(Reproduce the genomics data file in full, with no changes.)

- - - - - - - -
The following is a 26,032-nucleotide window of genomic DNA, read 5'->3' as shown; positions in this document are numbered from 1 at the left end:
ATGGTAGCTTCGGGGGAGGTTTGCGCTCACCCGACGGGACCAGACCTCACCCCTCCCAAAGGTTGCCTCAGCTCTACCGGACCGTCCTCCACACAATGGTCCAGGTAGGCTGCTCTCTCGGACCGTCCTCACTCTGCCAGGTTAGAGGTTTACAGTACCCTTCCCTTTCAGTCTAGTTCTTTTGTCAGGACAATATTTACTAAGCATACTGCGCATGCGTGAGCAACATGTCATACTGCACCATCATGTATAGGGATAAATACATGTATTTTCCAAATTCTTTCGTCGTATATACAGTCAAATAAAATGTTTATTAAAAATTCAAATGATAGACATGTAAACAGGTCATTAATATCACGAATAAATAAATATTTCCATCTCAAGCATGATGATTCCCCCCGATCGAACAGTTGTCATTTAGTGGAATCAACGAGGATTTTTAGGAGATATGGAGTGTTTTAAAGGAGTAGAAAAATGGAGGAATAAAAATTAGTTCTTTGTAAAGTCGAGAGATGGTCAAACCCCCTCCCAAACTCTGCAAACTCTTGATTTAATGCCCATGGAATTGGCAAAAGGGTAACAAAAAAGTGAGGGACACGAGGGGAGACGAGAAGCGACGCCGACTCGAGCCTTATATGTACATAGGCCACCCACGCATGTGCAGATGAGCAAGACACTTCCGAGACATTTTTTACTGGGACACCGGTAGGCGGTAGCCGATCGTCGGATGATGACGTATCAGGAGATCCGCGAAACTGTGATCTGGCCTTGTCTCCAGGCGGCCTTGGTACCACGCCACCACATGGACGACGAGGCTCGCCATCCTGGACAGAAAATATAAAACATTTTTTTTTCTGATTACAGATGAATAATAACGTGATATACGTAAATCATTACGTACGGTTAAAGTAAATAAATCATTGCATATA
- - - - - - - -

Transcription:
The following is a 26,032-nucleotide window of genomic DNA, read 5'->3' as shown; positions in this document are numbered from 1 at the left end:
ATGGTAGCTTCGGGGGAGGTTTGCGCTCACCCGACGGGACCAGACCTCACCCCTCCCAAAGGTTGCCTCAGCTCTACCGGACCGTCCTCCACACAATGGTCCAGGTAGGCTGCTCTCTCGGACCGTCCTCACTCTGCCAGGTTAGAGGTTTACAGTACCCTTCCCTTTCAGTCTAGTTCTTTTGTCAGGACAATATTTACTAAGCATACTGCGCATGCGTGAGCAACATGTCATACTGCACCATCATGTATAGGGATAAATACATGTATTTTCCAAATTCTTTCGTCGTATATACAGTCAAATAAAATGTTTATTAAAAATTCAAATGATAGACATGTAAACAGGTCATTAATATCACGAATAAATAAATATTTCCATCTCAAGCATGATGATTCCCCCCGATCGAACAGTTGTCATTTAGTGGAATCAACGAGGATTTTTAGGAGATATGGAGTGTTTTAAAGGAGTAGAAAAATGGAGGAATAAAAATTAGTTCTTTGTAAAGTCGAGAGATGGTCAAACCCCCTCCCAAACTCTGCAAACTCTTGATTTAATGCCCATGGAATTGGCAAAAGGGTAACAAAAAAGTGAGGGACACGAGGGGAGACGAGAAGCGACGCCGACTCGAGCCTTATATGTACATAGGCCACCCACGCATGTGCAGATGAGCAAGACACTTCCGAGACATTTTTTACTGGGACACCGGTAGGCGGTAGCCGATCGTCGGATGATGACGTATCAGGAGATCCGCGAAACTGTGATCTGGCCTTGTCTCCAGGCGGCCTTGGTACCACGCCACCACATGGACGACGAGGCTCGCCATCCTGGACAGAAAATATAAAACATTTTTTTTTCTGATTACAGATGAATAATAACGTGATATACGTAAATCATTACGTACGGTTAAAGTAAATAAATCATTGCATATA